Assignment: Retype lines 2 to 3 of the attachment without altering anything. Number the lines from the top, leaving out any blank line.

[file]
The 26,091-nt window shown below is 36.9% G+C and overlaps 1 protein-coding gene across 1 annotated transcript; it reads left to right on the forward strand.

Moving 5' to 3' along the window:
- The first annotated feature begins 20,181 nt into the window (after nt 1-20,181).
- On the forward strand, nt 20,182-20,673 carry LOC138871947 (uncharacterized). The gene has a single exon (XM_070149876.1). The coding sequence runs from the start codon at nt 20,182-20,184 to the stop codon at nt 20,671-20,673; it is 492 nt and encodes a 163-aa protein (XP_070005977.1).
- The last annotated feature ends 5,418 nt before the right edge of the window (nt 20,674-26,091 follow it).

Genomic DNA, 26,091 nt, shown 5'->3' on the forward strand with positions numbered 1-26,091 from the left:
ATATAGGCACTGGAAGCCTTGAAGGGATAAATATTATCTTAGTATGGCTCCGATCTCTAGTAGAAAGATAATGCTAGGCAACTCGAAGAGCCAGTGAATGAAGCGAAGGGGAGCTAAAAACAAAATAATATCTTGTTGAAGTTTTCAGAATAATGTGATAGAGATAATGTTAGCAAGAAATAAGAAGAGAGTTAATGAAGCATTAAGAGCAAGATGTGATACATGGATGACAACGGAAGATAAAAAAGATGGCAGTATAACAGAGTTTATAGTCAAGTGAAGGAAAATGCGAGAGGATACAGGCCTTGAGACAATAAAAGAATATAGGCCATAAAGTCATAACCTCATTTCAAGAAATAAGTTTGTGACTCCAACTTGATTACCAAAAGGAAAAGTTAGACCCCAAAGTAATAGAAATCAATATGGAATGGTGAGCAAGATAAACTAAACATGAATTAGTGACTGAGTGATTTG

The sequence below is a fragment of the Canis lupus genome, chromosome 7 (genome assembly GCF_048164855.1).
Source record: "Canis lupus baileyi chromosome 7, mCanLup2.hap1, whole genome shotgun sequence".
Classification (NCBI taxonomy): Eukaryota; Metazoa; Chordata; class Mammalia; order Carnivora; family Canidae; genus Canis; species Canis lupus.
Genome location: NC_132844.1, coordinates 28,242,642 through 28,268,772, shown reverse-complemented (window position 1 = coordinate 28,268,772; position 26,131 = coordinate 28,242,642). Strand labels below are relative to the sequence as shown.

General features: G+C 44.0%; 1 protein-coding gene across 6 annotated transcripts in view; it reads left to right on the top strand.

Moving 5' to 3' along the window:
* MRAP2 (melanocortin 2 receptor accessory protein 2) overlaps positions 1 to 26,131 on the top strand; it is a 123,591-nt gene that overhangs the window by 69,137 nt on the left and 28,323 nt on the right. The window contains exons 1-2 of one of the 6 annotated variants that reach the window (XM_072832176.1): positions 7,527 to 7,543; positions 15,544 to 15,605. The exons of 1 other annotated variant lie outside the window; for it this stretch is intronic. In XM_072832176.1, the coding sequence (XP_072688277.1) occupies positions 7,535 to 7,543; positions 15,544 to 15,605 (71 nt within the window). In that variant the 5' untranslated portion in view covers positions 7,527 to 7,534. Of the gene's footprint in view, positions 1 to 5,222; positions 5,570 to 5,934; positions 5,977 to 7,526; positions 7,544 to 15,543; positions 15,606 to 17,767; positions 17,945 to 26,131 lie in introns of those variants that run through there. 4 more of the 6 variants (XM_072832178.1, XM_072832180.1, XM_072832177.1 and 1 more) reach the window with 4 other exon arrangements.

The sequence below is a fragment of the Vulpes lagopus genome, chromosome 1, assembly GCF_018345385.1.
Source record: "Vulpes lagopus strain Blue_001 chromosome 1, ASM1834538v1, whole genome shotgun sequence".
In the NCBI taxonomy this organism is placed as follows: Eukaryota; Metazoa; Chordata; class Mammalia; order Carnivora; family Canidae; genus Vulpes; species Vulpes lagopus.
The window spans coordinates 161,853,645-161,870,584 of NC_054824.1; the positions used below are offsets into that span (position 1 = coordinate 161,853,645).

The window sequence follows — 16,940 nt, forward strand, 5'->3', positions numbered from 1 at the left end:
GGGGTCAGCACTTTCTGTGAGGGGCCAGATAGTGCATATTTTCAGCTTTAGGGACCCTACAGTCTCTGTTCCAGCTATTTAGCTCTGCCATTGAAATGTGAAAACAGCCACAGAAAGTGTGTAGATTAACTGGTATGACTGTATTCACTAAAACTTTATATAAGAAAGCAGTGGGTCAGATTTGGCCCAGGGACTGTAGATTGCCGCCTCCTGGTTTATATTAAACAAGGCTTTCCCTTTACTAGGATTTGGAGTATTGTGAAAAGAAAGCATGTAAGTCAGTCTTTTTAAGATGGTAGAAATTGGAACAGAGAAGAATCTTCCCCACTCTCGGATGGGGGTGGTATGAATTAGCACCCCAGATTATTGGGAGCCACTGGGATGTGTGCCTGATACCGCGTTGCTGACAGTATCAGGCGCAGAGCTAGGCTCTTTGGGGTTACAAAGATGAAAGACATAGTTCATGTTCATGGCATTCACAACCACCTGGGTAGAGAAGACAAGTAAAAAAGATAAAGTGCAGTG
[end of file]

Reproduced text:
Moving 5' to 3' along the window:
- The first annotated feature begins 20,181 nt into the window (after nt 1-20,181).